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ABSTRACT: Soy isoflavones are compounds found in soybean and soybean products. They have been reported to possess numerous physiological properties, such as antitumor, anti-menopausal (female) osteoporosis and anti-aging. They have also been reported to improve learning and memory skills in menopausal women and aid in the prevention and treatment of heart disease, diabetes and Kawasaki disease (KD). In this review, the effects of soy isoflavones on various diseases were analyzed. Based on the analysis, it was hypothesized that the function of soybean isoflavones in the prevention and treatment of various diseases results from their phytoestrogen and antioxidant properties. However, due to their phytoestrogen properties, it is recommended that the risks of soy isoflavone intake as food and/or medical treatment be further evaluated.
Available from: PubMed Central
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ABSTRACT: Conclusions drawn from meta-analyses on the association between soy isoflavone intake and breast cancer risk for pre- and post-menopausal women are not fully consistent. These meta-analyses did not explore the influence of different study designs on the pooled results on the basis of distinguishing between pre- and post-menopausal women.
We performed a meta-analysis of 35 studies which reported results of association between soy isoflavone intake and breast cancer risk for pre- and/or post-menopausal women, calculated pooled odds ratios and their 95% confidence intervals of pre- and post-menopausal women respectively, and further explored soy isoflavone-breast cancer association on the basis of considering different study regions and designs. Summary results suggested that soy isoflavone intake has a protective effect against breast cancer for both pre- and post-menopausal women. However, they are influenced by study design and region. Pooled ORs of studies carried out in Asian countries suggested that soy isoflavone's protective effect exist in both pre- and post-menopausal women (OR = 0.59, 95%CI: 0.48-0.69 for premenopausal women; OR = 0.59, 95%CI: 0.44-0.74 for postmenopausal women). However, there are some differences between the results pooled from different study designs for women in Asian countries (test for consistency, P = 0.04). Pooled OR of studies on postmenopausal women in Western countries suggested that soy isoflavone intake has a marginally significant protective effect (OR = 0.92; 95%CI: 0.83∼1.00), but further analyses stratifying by study design found no statistically significant association.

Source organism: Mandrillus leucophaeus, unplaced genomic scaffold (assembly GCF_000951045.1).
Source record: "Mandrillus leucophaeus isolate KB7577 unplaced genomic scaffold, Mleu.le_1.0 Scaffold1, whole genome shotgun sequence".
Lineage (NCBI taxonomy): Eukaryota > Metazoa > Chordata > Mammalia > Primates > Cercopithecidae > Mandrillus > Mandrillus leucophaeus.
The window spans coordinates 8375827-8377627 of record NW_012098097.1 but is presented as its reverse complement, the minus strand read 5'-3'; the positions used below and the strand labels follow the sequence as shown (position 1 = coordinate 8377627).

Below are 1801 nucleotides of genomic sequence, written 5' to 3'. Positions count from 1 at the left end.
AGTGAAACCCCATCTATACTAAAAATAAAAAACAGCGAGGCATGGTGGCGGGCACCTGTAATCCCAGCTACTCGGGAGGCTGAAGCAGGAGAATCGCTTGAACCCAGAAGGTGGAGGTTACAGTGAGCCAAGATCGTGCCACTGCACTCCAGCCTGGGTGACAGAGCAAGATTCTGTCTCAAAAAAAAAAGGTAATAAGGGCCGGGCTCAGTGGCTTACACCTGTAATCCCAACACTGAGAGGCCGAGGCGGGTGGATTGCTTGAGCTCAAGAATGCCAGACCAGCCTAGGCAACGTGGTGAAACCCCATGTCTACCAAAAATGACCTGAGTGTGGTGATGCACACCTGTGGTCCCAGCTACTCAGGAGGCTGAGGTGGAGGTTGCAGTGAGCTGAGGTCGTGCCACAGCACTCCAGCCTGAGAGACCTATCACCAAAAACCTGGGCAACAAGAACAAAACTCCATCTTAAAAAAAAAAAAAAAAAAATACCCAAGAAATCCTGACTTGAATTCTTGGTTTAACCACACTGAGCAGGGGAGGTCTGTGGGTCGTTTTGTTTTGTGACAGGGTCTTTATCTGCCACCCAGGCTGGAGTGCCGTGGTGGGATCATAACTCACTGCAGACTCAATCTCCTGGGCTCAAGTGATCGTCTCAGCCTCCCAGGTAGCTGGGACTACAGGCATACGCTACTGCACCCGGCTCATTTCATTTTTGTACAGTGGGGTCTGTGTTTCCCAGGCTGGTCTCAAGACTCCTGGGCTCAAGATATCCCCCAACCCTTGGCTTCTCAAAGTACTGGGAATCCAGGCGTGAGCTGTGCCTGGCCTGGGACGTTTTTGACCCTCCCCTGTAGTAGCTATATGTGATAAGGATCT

We meta-analyzed more and newer research results, and separated women according to menopausal status to explore soy isoflavone-breast cancer association. We founded that soy isoflavone intake could lower the risk of breast cancer for both pre- and post-menopausal women in Asian countries. However, for women in Western countries, pre- or post-menopausal, there is no evidence to suggest an association between intake of soy isoflavone and breast cancer.